Implementing new technologies and changing business cultures simultaneously is not an easy task, and that is what social business is trying to do. As a result, while progress has been made, this is not an overnight process. Thus, despite much hype, most organizations can not claim to be fully articulated social businesses.
Recently though, some social business predictions have begun to come true. New technology platforms have been implemented, executives are recognizing their roles in digital transformation, and cultural changes have started. Early adopters, such as digital marketers, are being joined by their colleagues from other functional areas, and investments are being made in socially enabled processes, communities and social and network analytics.
In a recent well-documented report, Social Trends to Watch in 2014, Bill Chamberlin, an IBM thought leader and the Community Leader of HorizonWatching, cited 10 trends he believes will continue to show growth this year. They are as follows:
- It is not just about marketing – There are social capabilities being developed across the entire enterprise
- It transforms business processes – Both front and back-end processes are changing
- CEO’s (& Senior Execs) step up to the plate – Senior folks are beginning to exert leadership in this area
- HR embraces social internally – No longer is HR just focused on social platforms for recruiting
- Social becomes more visual – More visual content is being embedded and embraced
- Relationship marketing – Social sites are shifting from pushing content only to relationship building
- Community marketing – There is an increased focus on creating and maintain communities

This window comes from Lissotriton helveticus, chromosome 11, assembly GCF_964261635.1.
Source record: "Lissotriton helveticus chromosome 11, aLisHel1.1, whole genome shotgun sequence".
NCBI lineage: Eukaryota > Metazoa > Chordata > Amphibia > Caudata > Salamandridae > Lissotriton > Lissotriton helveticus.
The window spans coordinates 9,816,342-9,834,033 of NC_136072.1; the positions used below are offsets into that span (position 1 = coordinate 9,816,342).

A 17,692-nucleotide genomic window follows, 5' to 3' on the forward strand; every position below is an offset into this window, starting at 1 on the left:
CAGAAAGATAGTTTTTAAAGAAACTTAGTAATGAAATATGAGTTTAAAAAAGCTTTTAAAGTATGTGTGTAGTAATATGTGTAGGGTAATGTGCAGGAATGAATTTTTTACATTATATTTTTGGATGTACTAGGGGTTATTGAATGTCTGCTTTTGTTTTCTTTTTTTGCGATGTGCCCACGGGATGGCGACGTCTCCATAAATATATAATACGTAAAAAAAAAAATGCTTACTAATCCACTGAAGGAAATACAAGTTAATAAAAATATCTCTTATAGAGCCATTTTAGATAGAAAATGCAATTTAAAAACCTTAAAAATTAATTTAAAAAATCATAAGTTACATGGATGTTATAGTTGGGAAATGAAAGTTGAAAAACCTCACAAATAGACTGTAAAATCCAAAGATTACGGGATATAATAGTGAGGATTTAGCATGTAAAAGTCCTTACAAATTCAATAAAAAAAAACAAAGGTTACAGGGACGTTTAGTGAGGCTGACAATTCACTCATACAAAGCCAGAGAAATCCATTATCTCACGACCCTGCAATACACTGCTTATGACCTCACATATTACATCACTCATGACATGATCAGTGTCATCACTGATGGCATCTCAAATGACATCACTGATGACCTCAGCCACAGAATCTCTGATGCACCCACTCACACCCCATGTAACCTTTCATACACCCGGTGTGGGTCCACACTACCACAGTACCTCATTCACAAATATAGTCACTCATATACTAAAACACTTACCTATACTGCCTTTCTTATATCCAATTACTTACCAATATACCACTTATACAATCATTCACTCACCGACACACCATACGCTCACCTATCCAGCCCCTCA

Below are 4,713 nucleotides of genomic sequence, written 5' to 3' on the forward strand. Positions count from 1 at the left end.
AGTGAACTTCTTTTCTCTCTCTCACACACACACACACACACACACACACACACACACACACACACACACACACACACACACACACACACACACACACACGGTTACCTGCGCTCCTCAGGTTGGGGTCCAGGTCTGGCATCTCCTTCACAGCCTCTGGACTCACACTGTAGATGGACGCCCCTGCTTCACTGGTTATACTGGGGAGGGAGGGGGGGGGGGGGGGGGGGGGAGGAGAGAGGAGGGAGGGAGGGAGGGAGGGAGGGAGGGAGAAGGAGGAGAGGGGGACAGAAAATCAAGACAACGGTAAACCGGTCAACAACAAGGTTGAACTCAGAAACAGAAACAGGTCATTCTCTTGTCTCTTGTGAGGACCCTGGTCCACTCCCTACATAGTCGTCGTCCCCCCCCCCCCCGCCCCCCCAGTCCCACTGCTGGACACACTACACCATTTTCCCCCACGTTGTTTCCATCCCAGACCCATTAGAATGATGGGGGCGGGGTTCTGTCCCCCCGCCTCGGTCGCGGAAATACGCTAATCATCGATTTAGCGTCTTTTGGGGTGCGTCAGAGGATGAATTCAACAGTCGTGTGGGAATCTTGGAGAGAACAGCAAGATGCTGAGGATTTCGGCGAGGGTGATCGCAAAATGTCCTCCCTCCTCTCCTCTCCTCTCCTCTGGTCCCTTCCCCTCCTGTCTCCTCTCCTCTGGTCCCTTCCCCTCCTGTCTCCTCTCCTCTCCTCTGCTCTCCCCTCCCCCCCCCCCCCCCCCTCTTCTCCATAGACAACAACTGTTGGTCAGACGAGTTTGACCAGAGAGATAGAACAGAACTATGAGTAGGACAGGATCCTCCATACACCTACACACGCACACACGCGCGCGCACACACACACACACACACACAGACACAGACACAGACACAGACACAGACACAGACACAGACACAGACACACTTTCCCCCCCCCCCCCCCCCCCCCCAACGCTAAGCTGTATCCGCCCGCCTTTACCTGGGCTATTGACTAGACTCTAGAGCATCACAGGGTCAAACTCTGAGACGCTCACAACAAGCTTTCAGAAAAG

- Social analytics – There is a push to assess and understand sentiment and behavior across networks
- Employee advocacy programs – There is recognition that employees that are properly trained can be great brand ambassadors
- Developers required – New apps and skills are needed as the integration of social, mobile, cloud and bid data become a reality and creates new demands.
These trends are currently playing out and digital innovation is changing organizational structures and business models. Organizations are now faced with: figuring out how to access diverse data across devices and platforms, service customers who have high expectations for support and capitalize on the additional markets now available to them. These shifts have created new opportunities and challenges.
In a recent McKinsey Article, The Digital Tipping Point, it was pointed out that executives have made significant financial commitments in digital and, as a result, are beginning to rethink how they need to run their organizations: “It is evident that digitization has become a critical asset in many companies’ quest for growth. More than three-quarters of executives say the strategic intent behind their digital programs is either to build competitive advantage in existing business or create new business and tap new profit pools”.
One of the other major changes in how social business is impacting organizations comes from the area of product development. Not only are organizations embracing social tools to perform analytics and research emerging market and customer needs, they are increasingly forming partnerships with their customers to develop new market entries or using collaborative networks to foster innovation.
The old paradigm, of a few smart guys working in a garage to develop the next big thing, has shifted. In the new paradigm, ideas and prototypes are likely to come from a social network or community, and the innovators may or may not know one another, or work for the same company that they are developing for. Innovation is being crowdsourced and outsourced.
Social Business may not yet be fully realized, but it is definitely shifting how business gets done. Social business and advances in digital technology will continue to change not only the strategies and structure of organizations, but the type of leadership and skills needed. The future is still uncertain, but clearly how organizations deal with this change and transformation will determine who succeeds and who fails.
Modified from a blog originally posted by the author in www.Biznology.com